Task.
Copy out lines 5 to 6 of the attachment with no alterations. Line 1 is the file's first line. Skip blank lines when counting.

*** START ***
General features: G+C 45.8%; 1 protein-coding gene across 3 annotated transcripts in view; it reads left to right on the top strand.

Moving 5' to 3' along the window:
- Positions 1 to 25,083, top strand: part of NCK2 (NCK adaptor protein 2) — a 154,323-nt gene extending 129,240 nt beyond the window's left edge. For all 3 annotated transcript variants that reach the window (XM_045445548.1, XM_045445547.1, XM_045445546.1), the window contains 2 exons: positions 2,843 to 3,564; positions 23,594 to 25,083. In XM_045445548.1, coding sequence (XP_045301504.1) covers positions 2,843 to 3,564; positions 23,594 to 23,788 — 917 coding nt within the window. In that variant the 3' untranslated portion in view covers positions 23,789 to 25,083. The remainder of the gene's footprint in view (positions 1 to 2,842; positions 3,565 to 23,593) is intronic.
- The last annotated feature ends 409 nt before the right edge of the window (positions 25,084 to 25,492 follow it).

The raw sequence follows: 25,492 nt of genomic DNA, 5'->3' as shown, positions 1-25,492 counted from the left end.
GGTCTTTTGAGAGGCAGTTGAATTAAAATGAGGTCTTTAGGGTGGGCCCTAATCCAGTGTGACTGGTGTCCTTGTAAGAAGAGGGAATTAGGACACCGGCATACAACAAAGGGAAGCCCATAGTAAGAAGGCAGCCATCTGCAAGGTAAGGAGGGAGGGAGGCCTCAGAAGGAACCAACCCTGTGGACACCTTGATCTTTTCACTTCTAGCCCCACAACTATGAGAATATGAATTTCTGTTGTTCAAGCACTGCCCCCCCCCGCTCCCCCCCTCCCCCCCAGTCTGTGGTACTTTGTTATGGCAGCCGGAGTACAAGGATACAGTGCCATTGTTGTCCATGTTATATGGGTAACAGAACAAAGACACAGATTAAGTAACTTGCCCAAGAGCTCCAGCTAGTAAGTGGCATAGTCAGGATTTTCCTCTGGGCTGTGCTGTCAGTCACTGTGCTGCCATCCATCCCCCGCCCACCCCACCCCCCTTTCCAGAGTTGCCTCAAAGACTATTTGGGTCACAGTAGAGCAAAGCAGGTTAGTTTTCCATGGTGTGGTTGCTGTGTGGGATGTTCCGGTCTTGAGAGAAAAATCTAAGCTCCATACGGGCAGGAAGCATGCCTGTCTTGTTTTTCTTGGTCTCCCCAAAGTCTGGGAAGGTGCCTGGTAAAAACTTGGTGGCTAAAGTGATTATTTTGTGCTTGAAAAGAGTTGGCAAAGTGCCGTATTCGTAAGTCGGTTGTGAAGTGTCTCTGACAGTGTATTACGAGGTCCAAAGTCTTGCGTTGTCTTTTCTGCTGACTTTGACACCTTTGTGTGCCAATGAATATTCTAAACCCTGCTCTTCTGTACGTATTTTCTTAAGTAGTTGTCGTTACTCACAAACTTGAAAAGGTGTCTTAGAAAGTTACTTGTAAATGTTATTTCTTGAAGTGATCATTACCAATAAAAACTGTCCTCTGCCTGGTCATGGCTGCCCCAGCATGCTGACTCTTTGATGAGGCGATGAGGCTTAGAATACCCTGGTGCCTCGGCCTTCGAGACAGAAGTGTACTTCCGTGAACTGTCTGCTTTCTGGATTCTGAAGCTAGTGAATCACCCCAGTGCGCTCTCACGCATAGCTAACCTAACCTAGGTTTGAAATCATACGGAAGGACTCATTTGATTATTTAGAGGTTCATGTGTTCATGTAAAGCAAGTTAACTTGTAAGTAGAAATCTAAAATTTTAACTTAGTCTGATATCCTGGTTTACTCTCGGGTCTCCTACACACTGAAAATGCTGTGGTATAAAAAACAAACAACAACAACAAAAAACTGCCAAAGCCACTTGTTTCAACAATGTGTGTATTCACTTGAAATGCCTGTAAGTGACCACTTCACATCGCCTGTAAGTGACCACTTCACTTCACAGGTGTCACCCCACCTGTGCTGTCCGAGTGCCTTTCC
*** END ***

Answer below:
The raw sequence follows: 25,492 nt of genomic DNA, 5'->3' as shown, positions 1-25,492 counted from the left end.
GGTCTTTTGAGAGGCAGTTGAATTAAAATGAGGTCTTTAGGGTGGGCCCTAATCCAGTGTGACTGGTGTCCTTGTAAGAAGAGGGAATTAGGACACCGGCATACAACAAAGGGAAGCCCATAGTAAGAAGGCAGCCATCTGCAAGGTAAGGAGGGAGGGAGGCCTCAGAAGGAACCAACCCTGTGGACACCTTGATCTTTTCACTTCTAGCCCCACAACTATGAGAATATGAATTTCTGTTGTTCAAGCACTGCCCCCCCCCGCTCCCCCCCTCCCCCCCAGTCTGTGGTACTTTGTTATGGCAGCCGGAGTACAAGGATACAGTGCCATTGTTGTCCATGTTATATGGGTAACAGAACAAAGACACAGATTAAGTAACTTGCCCAAGAGCTCCAGCTAGTAAGTGGCATAGTCAGGATTTTCCTCTGGGCTGTGCTGTCAGTCACTGTGCTGCCATCCATCCCCCGCCCACCCCACCCCCCTTTCCAGAGTTGCCTCAAAGACTATTTGGGTCACAGTAGAGCAAAGCAGGTTAGTTTTCCATGGTGTGGTTGCTGTGTGGGATGTTCCGGTCTTGAGAGAAAAATCTAAGCTCCATACGGGCAGGAAGCATGCCTGTCTTGTTTTTCTTGGTCTCCCCAAAGTCTGGGAAGGTGCCTGGTAAAAACTTGGTGGCTAAAGTGATTATTTTGTGCTTGAAAAGAGTTGGCAAAGTGCCGTATTCGTAAGTCGGTTGTGAAGTGTCTCTGACAGTGTATTACGAGGTCCAAAGTCTTGCGTTGTCTTTTCTGCTGACTTTGACACCTTTGTGTGCCAATGAATATTCTAAACCCTGCTCTTCTGTACGTATTTTCTTAAGTAGTTGTCGTTACTCACAAACTTGAAAAGGTGTCTTAGAAAGTTACTTGTAAATGTTATTTCTTGAAGTGATCATTACCAATAAAAACTGTCCTCTGCCTGGTCATGGCTGCCCCAGCATGCTGACTCTTTGATGAGGCGATGAGGCTTAGAATACCCTGGTGCCTCGGCCTTCGAGACAGAAGTGTACTTCCGTGAACTGTCTGCTTTCTGGATTCTGAAGCTAGTGAATCACCCCAGTGCGCTCTCACGCATAGCTAACCTAACCTAGGTTTGAAATCATACGGAAGGACTCATTTGATTATTTAGAGGTTCATGTGTTCATGTAAAGCAAGTTAACTTGTAAGTAGAAATCTAAAATTTTAACTTAGTCTGATATCCTGGTTTACTCTCGGGTCTCCTACACACTGAAAATGCTGTGGTATAAAAAACAAACAACAACAACAAAAAACTGCCAAAGCCACTTGTTTCAACAATGTGTGTATTCACTTGAAATGCCTGTAAGTGACCACTTCACATCGCCTGTAAGTGACCACTTCACTTCACAGGTGTCACCCCACCTGTGCTGTCCGAGTGCCTTTCC